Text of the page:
In preparation for NaNoWriMo, I am (probably) beginning a series on “How to design a novel.” In this episode, I discuss Characters.
Novel Design: Character Types
But how does one figure out what other characters should exist in a novel? Here is a list of a few to consider, based on mythical archetypes.
- Heroes – Self-sacrificing do-gooders. Care little for themselves, but want to fix the world. They have some driving issue that propels the book forward.
- Villains – The Bad Guys. Always looking out for #1. Villains can be layered, one controlling another. They should reflect the specific weaknesses of the Main Character.
- Allies – Sidekicks, lovers, friends, stalwarts, informants, mothers. These are the people the Hero can count on when the going gets rough. They watch the Hero’s back.
- Mentors – Father/Mother figures, religious leaders, authority figures, angels, teachers. Anyone the Hero can learn from. Use the Force!
- Heralds – The news. Directly or indirectly calls the Hero to action.
- Tricksters – Comic relief. Can put the death of thousands into perspective.
- Shape Shifters – Liars, thieves, assassins, prostitutes, basically anyone who cannot be trusted. They have two (or more) faces. Unpredictable and inscrutable.
- Threshold Guardians – Thou shall not pass! Except for the $1.50 fare.
Your genre may include other archetypes. For instance, Romance requires a Romantic Interest, Mystery requires a Detective, etc.
So what does this mean for creating a novel? Start looking at the different types to see who would fill these roles.
- Heroes – What qualities of Heroism does your Main Character illustrate? Why are they qualified to be Heroes? What must they learn during the course of the story to achieve true Heroism?
- Villains – Who is the main opposition to your character? What do they want? Why are their interests diametrically opposed? Who are their henchmen? Which ones might be turned to the Hero’s side?
- Allies – Who are your Main Character’s most reliable, most trusted friends? Why are they friends? What to they themselves want? Can they really be trusted? Are they who the Hero wants to be Allies or are they throw together by circumstances? Which ones bolt when things get rough?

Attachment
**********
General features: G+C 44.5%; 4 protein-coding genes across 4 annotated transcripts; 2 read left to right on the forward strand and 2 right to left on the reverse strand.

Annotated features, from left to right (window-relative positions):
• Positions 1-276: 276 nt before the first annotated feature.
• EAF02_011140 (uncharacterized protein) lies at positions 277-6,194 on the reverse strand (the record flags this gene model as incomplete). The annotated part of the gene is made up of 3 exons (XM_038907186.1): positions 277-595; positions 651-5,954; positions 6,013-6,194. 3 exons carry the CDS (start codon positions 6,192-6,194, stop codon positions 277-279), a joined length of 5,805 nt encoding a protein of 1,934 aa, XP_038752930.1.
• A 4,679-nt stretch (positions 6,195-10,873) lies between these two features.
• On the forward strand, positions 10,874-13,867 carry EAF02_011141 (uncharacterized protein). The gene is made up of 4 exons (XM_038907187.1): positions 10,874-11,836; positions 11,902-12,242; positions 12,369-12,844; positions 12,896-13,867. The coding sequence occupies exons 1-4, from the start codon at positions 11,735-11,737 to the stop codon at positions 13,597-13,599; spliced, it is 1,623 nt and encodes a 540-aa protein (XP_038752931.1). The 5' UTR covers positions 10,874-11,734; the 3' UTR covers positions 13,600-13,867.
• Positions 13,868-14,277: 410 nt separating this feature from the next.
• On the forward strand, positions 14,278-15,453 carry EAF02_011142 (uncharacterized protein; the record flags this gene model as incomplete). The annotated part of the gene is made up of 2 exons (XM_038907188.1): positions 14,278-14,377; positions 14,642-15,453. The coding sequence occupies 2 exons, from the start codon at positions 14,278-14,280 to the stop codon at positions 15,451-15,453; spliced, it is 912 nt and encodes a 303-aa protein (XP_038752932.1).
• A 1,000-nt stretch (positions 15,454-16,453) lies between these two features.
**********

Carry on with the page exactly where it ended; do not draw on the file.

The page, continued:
- Mentors – Your Hero is about to tread on dangerous ground. Who can help him through the perils ahead? Who has been-there-done-that? Does the Mentor have his own agenda? Does the Mentor steer your Hero wrong?
- Heralds – Sometimes the Universe calls to your character. A mysterious note. A friend of a friend. An anonymous text. A call from the Chief. The buxom blond in the PI’s office. If you build it, he will come.
- Tricksters – Do you have a character who just doesn’t care about all the grief your Main Character goes through? The Trickster is all about grounding your characters in reality, showing that things are never as serious as they seem. The Trickster is also thought of as a Child, innocent and uncorrupted, but sometimes it’s a jaded oldster giving your Hero a hard time.
- Shape Shifters – By far my favorite archetype, and probably the hardest to define. Who wears a mask? Who is a double-agent? Who is having an affair? Think skeletons in closets, secret agendas, etc. The basic question is: Who is going to screw over your Main Character when they least expect it and are most vulnerable? Alternately, who is going to come to Hero’s aide when the Hero least expects it, especially from this person?
- Threshold Guardians – Your characters must pass tests to advance in their quest. Who do you suppose administers these tests? Everything your Hero achieves comes at a price. Some Guardians are easy to pass, others nearly impossible.
I hope this gives you a good starting point when thinking about the various types of characters that populate novels. Note that one character can fulfill multiple roles, and that not all roles are well-represented. So you can have a Villain-Mentor, a Shape Shifting-Ally, or a Trickster-Herald. Every character can display different archetypes at different points of the story. Allies can be turned into Villains. A Threshold Guardian can become a Mentor once the test is passed.
Have fun with it. Will post soon with tips on developing individual characters.